> Linux Reviews > Features >

Interview with verde, aka Aurelio Marinho Jargas, txt2tags author and creator of numerous excellent small python scripts

Interview with verde, aka Aurelio Marinho Jargas, txt2tags author and creator of numerous excellent small python scripts v1.0 (en), xiando

txt2tags is a single python script that converts text files with minimal markup to into formatted HTML, SGML and other document formats. t2t documents makes data exchange easy as pie and the keep-it-simple approach grows more popular by the hour.

When, why and where did you come up with the idea of creating txt2tags?

It started in 1999 with a txt2html shell script I wrote to avoid making HTML tags manually. That script evoluted to a txt2sgml sed script, that I used at work to write technical documentation. Then in 2001 I was writing my Regular Expression Book and as the publisher worked with PageMaker, a friend Osvaldo told me: "I think PageMaker also has a tagged language, similar to HTML". So after some research and tests, the txt2sgml was changed to txt2pagemaker. So I could write it all in Vim and forget about the Adobe product. After the book was finished, I had 3 similar tools, so decided to join them all in one. So in July 2001 txt2tags has born, a generic text formatting tool. Besides html, sgml and pagemaker, the first version came with MoinMoin and Magic Point targets also.

Does the new 2.0 version satisfy your goals and visions? Or is there still important items left on your TODO list? What lies ahead?

Yes it satisfies, by now :) The base was made, so the program now can keep evolving. The next big step is to implement multi-page output (split), where a single document will turn into several HTML pages. Useful for slides and HOWTO-like documents. The RTF target is aimed also, but I still have to study it. Other is an alternative way to specify tables, using indent or something to allow more complicated structures and avoid the current looooooong lines.

Have you tried the new kate text editor txt2tags mode? What editor do you prefer?

In fact, the first time I've heard about this Kate editor was last week, when Juliano came with the txt2tags syntax highlight XML file for it. My editor is Vim, I use it for all my text editing needs since 1997 and feel very confortable with it. I do prefer the good old black screen with text. Icons, windows and buttons are nice, but I don't like them :)

Why did you choose to make txt2tags in python?

I was not just a technical decision. I have real pleasure when programming in Python. It is easy, clean, beautiful. It is hard to explain, but Python is good because it is. You have to give it a try to feel the "Python Experience". The interative prompt also helps a lot for quick tests.

If a newbie were to choose a programming language to learn, what would you recommend starting with?

Python. The syntax is very clean, with no { } for blocks and ( ) just were necessary. It is Object Oriented, but can program procedural if you want. But the killer argument is the interative prompt, were the beginner can test commands on the fly, with no need to create files or compile anything. But once again, it is a pleasure to do Python programming, the newbie will feel confortable in doing it.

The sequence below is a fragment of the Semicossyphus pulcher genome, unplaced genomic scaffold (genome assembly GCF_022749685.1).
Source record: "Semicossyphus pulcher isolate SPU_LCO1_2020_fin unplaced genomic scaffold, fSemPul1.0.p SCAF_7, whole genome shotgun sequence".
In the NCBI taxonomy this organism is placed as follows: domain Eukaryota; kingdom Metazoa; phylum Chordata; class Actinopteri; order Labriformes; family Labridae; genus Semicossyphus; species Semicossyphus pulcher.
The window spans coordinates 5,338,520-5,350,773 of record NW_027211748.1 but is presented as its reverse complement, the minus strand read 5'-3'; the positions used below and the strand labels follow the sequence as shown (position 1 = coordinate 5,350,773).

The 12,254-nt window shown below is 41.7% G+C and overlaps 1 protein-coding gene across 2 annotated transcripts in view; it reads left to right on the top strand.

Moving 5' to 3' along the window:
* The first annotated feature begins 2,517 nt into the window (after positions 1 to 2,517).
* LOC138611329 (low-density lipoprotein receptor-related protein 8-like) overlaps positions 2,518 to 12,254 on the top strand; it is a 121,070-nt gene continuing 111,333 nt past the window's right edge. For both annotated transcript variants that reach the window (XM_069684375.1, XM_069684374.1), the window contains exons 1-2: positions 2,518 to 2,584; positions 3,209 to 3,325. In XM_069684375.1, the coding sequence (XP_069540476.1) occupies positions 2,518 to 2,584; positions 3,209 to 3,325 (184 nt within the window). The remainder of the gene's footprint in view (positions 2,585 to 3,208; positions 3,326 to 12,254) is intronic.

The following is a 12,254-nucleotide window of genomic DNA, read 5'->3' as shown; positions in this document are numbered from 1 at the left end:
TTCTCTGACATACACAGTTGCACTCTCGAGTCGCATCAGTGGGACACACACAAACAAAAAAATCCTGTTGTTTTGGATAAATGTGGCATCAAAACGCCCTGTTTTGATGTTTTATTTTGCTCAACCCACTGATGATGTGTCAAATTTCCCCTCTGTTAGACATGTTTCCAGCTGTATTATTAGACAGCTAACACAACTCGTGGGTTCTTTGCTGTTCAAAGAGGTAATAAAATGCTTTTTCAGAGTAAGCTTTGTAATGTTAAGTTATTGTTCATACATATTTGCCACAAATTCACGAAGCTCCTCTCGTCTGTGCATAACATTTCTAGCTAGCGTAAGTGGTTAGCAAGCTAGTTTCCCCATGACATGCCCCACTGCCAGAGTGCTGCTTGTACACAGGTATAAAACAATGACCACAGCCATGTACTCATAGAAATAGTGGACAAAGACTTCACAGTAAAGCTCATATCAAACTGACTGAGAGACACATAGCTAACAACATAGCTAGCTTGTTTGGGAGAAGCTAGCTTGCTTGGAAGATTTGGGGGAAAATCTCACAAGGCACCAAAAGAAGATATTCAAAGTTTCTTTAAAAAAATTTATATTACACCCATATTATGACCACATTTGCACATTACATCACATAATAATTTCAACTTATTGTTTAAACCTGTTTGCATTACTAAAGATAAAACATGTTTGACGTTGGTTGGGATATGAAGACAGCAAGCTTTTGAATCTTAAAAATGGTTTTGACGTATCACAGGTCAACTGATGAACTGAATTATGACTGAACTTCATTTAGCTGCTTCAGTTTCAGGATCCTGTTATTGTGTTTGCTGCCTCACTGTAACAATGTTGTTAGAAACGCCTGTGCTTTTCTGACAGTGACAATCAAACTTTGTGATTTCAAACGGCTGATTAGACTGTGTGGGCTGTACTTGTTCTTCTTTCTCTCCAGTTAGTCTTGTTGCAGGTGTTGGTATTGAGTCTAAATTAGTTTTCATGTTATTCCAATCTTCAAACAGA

How can large enterprises benefit from using txt2tags as the standard document format for both internal storage and for information exchange with outside sources?

For outside exchange it is kinda hard, because you just can't impose a new format on a doc/PDF world. But for internal storage I think txt2tags can be a good choice for documents with no complicated structures. In fact, being simple it forces you to write in a simple way, using basic forms as lists and tables. For technical documentation, there is no need to abuse of formatting capabilities, so txt2tags can handle the job. And using the same source for lots of different output formats makes it nice to store the documents as source only, converting to the desired target when needed. The fact that you can use any text editor is a strong point, so you let the user choose whatever editor he likes and feels confortable. The htmldoc tool is a great complement to txt2tags, doing the html->PDF convertion.

For what most people use txt2tags?

I've always saw txt2tags mainly as a technical documentation tool. But I'm really impressed how there are many personal homepages using it. People seem to hate to write HTML tags, and txt2tags allows them to write just text, and never care about tags. Then some CSS directives come to make the eye-candy part. There are many creative uses of the program out there, check on the Children List.

What is the second most popular program you have made, and what does it do?

I consider txt2tags the most complex and mature program I've made, but txt2regex is more popular, being included on several Linux/UNIX distributions out there and was reviewed on magazines. It is a Regular Expression Wizard written with bash builtins commands, and has a text interative interface. Oh, there is also the SedSokoban, which was slashdotted and many people talked about.

What mountains do you recommend climbing? Be sure to check out Jotunheimen if you ever visit Norway.

I'm really new on this climbing thing, but for sure the most impressing mountains I've knew was Los Andes, between Chile and Argentina, on the way to the Atacama Desert. They are big, titanic and beautiful. If you ever get a chance to go to the Atacama, don't miss it! And thanks for the Jotunheimen tip, it really seems to be a special place.

Thanks Řyvind for the interview and please continue to keep on the air this great source of information that linuxreviews.org is. I guess it is also the major "txt2tags powered" site out there, a nice case!

> Linux Reviews > Features >
Interview with verde, aka Aurelio Marinho Jargas, txt2tags author and creator of numerous excellent small python scripts